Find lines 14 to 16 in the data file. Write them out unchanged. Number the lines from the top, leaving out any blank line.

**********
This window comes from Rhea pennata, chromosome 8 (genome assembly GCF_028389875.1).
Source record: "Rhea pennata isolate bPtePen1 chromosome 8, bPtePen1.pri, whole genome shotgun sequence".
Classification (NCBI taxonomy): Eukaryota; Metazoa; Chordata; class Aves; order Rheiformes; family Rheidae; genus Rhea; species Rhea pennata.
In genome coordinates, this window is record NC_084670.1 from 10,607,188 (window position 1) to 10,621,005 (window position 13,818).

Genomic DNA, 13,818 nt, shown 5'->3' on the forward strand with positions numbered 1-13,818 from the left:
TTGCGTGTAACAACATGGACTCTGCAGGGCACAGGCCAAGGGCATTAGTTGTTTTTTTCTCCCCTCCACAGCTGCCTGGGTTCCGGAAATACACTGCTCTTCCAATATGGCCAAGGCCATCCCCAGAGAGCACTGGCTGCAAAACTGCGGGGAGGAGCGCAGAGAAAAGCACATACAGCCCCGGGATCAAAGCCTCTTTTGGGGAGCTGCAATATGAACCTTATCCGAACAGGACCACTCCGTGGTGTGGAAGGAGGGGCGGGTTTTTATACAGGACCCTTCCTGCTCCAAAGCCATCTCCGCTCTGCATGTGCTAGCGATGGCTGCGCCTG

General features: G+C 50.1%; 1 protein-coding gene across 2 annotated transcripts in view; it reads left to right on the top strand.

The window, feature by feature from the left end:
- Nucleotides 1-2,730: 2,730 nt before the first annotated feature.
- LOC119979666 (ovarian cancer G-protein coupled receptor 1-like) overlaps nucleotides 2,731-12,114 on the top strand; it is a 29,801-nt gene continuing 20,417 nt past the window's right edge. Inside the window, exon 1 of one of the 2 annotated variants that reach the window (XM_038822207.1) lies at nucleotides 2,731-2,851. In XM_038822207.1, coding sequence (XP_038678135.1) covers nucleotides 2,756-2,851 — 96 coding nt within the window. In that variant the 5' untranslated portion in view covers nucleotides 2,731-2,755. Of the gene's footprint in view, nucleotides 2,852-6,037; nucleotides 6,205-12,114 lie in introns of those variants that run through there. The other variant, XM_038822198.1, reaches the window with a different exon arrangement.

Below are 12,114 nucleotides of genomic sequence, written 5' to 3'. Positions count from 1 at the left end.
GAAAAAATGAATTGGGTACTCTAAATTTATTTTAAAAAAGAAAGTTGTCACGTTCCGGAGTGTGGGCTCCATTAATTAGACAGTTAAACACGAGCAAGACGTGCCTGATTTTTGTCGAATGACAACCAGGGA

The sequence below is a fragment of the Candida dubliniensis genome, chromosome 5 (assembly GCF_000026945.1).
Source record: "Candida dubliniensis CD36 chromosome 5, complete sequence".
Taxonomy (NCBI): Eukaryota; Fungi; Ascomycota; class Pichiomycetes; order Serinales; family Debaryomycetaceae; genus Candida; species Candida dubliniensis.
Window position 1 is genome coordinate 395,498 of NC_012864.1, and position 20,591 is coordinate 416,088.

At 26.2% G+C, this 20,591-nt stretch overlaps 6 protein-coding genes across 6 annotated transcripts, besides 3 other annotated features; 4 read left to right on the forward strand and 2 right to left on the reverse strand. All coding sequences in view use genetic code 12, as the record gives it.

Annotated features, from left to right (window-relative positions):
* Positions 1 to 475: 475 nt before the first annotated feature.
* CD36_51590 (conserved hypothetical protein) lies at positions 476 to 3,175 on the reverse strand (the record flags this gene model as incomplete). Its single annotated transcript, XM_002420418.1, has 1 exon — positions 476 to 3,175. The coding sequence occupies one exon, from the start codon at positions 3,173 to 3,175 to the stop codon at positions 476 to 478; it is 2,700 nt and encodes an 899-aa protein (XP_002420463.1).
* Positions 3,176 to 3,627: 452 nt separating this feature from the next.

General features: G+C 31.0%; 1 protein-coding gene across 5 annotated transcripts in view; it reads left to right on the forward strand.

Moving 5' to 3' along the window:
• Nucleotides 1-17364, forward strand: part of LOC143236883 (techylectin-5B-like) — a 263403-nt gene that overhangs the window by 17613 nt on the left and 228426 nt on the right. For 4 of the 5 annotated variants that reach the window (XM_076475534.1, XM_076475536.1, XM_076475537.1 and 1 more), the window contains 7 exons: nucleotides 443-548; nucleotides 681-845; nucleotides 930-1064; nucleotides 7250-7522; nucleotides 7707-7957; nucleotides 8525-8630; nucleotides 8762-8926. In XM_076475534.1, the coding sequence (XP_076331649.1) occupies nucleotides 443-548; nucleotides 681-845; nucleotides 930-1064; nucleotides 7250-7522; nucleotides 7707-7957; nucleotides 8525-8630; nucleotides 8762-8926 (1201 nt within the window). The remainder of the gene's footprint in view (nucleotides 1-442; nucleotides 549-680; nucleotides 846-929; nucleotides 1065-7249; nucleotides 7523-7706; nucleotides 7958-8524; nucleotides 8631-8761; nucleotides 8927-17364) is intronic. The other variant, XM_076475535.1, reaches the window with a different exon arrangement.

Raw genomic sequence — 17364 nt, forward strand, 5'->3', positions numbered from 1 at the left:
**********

Source record: "Candida dubliniensis CD36 chromosome 5, complete sequence".
Taxonomy (NCBI): Eukaryota; Fungi; Ascomycota; class Pichiomycetes; order Serinales; family Debaryomycetaceae; genus Candida; species Candida dubliniensis.
Window position 1 is genome coordinate 395,498 of NC_012864.1, and position 20,591 is coordinate 416,088.